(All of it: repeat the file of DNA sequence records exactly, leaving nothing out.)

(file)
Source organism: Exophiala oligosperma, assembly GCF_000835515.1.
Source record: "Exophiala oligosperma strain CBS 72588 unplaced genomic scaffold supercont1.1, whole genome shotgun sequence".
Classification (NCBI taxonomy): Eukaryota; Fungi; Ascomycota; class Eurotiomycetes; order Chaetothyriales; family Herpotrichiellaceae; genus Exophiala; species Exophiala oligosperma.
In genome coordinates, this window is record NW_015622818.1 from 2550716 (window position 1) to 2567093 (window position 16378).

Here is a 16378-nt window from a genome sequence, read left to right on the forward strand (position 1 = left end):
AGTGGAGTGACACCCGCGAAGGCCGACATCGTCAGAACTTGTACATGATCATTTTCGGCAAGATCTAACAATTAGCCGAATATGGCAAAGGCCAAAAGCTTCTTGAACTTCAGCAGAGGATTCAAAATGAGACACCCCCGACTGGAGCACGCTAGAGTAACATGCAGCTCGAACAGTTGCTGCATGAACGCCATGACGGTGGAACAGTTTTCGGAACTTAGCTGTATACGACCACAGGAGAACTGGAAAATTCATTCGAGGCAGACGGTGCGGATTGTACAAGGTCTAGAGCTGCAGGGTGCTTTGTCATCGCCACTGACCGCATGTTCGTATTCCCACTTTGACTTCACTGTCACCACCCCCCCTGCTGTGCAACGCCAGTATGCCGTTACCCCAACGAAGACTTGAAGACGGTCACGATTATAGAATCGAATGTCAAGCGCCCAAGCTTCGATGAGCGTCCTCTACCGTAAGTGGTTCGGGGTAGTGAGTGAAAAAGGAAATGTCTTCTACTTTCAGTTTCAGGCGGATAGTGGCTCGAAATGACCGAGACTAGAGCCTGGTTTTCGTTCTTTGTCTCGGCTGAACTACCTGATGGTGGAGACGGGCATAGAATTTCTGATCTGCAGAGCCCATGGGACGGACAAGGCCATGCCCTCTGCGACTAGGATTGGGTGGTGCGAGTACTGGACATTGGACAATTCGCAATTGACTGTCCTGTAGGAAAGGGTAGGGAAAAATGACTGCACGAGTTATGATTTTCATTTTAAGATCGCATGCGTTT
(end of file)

Source organism: Exophiala oligosperma, assembly GCF_000835515.1.
Source record: "Exophiala oligosperma strain CBS 72588 unplaced genomic scaffold supercont1.1, whole genome shotgun sequence".
Classification (NCBI taxonomy): Eukaryota; Fungi; Ascomycota; class Eurotiomycetes; order Chaetothyriales; family Herpotrichiellaceae; genus Exophiala; species Exophiala oligosperma.
In genome coordinates, this window is record NW_015622818.1 from 2550716 (window position 1) to 2567093 (window position 16378).

Here is a 16378-nt window from a genome sequence, read left to right on the forward strand (position 1 = left end):
AGTGGAGTGACACCCGCGAAGGCCGACATCGTCAGAACTTGTACATGATCATTTTCGGCAAGATCTAACAATTAGCCGAATATGGCAAAGGCCAAAAGCTTCTTGAACTTCAGCAGAGGATTCAAAATGAGACACCCCCGACTGGAGCACGCTAGAGTAACATGCAGCTCGAACAGTTGCTGCATGAACGCCATGACGGTGGAACAGTTTTCGGAACTTAGCTGTATACGACCACAGGAGAACTGGAAAATTCATTCGAGGCAGACGGTGCGGATTGTACAAGGTCTAGAGCTGCAGGGTGCTTTGTCATCGCCACTGACCGCATGTTCGTATTCCCACTTTGACTTCACTGTCACCACCCCCCCTGCTGTGCAACGCCAGTATGCCGTTACCCCAACGAAGACTTGAAGACGGTCACGATTATAGAATCGAATGTCAAGCGCCCAAGCTTCGATGAGCGTCCTCTACCGTAAGTGGTTCGGGGTAGTGAGTGAAAAAGGAAATGTCTTCTACTTTCAGTTTCAGGCGGATAGTGGCTCGAAATGACCGAGACTAGAGCCTGGTTTTCGTTCTTTGTCTCGGCTGAACTACCTGATGGTGGAGACGGGCATAGAATTTCTGATCTGCAGAGCCCATGGGACGGACAAGGCCATGCCCTCTGCGACTAGGATTGGGTGGTGCGAGTACTGGACATTGGACAATTCGCAATTGACTGTCCTGTAGGAAAGGGTAGGGAAAAATGACTGCACGAGTTATGATTTTCATTTTAAGATCGCATGCGTTT